U.S. Customs and Border Protection has expanded the types of entries that importers and customs brokers can file as part of the ongoing test of cargo release functionality in the Automated Commercial Environment.
The ACE cargo release test currently allows ACE-participating brokers and importers to file for release of formal consumption (type 01) entries and informal (type 11) entries of cargo transported by air, ocean, rail or truck. For cargo transported by truck, however, CBP has excluded from the test split shipments, partial shipments, entry on cargo that has been moved in-bond from the first U.S. port of unlading, and entries requiring participating government agency information.
As of March 1, CBP is now allowing ACE-participating brokers and importers to file simplified entries for release of cargo subject to an antidumping or countervailing duty proceeding (type 03 entries) in the air, ocean, rail and truck modes of transportation. In addition, for cargo transported by truck, filing capabilities have been expanded to allow for split shipments, partial shipments and entry on cargo that has been moved in-bond from the first U.S. port of unlading.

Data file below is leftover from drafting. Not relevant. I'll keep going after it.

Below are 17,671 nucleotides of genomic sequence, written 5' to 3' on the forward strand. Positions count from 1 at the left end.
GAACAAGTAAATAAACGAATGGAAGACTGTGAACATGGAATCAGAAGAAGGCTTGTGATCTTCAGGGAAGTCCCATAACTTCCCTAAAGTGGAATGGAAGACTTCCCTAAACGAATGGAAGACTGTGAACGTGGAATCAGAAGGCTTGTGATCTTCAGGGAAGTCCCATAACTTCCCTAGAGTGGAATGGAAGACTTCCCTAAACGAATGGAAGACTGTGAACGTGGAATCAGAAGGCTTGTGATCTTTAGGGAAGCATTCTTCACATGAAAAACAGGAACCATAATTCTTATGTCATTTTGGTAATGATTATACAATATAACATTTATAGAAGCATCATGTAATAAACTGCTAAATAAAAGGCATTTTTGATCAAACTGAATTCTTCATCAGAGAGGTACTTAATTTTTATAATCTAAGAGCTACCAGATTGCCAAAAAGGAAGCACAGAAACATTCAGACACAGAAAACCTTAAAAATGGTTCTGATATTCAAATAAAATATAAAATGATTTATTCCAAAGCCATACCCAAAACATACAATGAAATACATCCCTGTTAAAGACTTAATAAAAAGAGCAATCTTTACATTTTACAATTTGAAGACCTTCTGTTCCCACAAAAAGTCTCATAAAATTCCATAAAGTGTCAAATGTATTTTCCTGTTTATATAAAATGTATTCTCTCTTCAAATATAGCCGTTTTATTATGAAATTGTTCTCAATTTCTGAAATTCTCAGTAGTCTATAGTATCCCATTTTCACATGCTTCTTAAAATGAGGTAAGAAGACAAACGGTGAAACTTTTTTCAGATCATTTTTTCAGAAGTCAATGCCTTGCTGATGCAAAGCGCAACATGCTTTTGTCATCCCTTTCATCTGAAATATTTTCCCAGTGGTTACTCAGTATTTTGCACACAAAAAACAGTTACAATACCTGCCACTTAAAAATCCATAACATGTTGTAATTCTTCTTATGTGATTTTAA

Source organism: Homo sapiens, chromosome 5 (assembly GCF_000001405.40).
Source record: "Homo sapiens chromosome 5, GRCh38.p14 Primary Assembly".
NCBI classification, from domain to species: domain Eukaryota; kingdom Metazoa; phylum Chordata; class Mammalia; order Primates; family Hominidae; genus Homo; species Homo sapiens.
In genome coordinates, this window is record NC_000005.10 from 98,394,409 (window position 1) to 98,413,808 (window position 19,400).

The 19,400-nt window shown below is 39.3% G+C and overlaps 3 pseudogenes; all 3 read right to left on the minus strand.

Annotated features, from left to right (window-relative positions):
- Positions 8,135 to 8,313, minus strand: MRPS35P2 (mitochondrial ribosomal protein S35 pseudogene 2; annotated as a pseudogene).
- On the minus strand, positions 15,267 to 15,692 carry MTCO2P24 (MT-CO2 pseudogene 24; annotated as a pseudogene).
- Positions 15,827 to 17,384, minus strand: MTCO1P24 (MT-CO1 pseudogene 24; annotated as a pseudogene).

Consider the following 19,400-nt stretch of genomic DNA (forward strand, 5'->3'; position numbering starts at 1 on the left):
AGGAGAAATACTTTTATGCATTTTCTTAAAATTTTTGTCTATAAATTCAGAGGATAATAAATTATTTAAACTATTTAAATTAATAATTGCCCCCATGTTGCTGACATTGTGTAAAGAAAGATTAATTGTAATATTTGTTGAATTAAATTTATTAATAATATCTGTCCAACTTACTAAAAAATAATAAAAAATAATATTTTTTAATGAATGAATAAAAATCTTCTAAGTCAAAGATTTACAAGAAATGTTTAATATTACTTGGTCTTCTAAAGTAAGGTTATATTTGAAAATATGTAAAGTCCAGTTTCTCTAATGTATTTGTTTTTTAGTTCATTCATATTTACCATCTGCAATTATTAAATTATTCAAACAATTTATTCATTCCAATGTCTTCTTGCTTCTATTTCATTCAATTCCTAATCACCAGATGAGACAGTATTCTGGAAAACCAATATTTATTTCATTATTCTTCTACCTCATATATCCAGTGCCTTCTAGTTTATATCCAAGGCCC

In lieu of filing CBP Form 3461 data, importers or brokers acting on behalf of an importer that are participating in the ACE cargo release test must file the following 12 data elements with CBP.
- importer of record number
- buyer name and address
- buyer employer identification number (consignee number)
- seller name and address
- manufacturer/supplier name and address
- HTS 10-digit number
- country of origin
- bill of lading/house air waybill number
- bill of lading issuer code
- entry number
- entry type
- estimated shipment value
For cargo transported by ocean or rail, the filer has the option to also provide the ship-to party name and address, the consolidator name and address, and the container stuffing location. In addition, to enable enhanced ACE cargo release functionality, the filer may provide the following data elements (if applicable) for cargo transported by air, ocean, rail or truck: port of entry (if an in-bond number is provided in the entry submission, the planned port of entry must also be provided), in-bond number (if an in-bond shipment), and bill quantity (if bill of lading quantity is specified in the entry, it becomes the entered and released quantity for that bill; otherwise, the full bill quantity will be entered and released for that bill).
These data elements may be filed at any time prior to the arrival of the cargo in the U.S. port of arrival with the intent to unlade. According to CBP, this data fulfills merchandise entry requirements and allows for earlier release decisions and more certainty for the importer in determining the logistics of cargo delivery.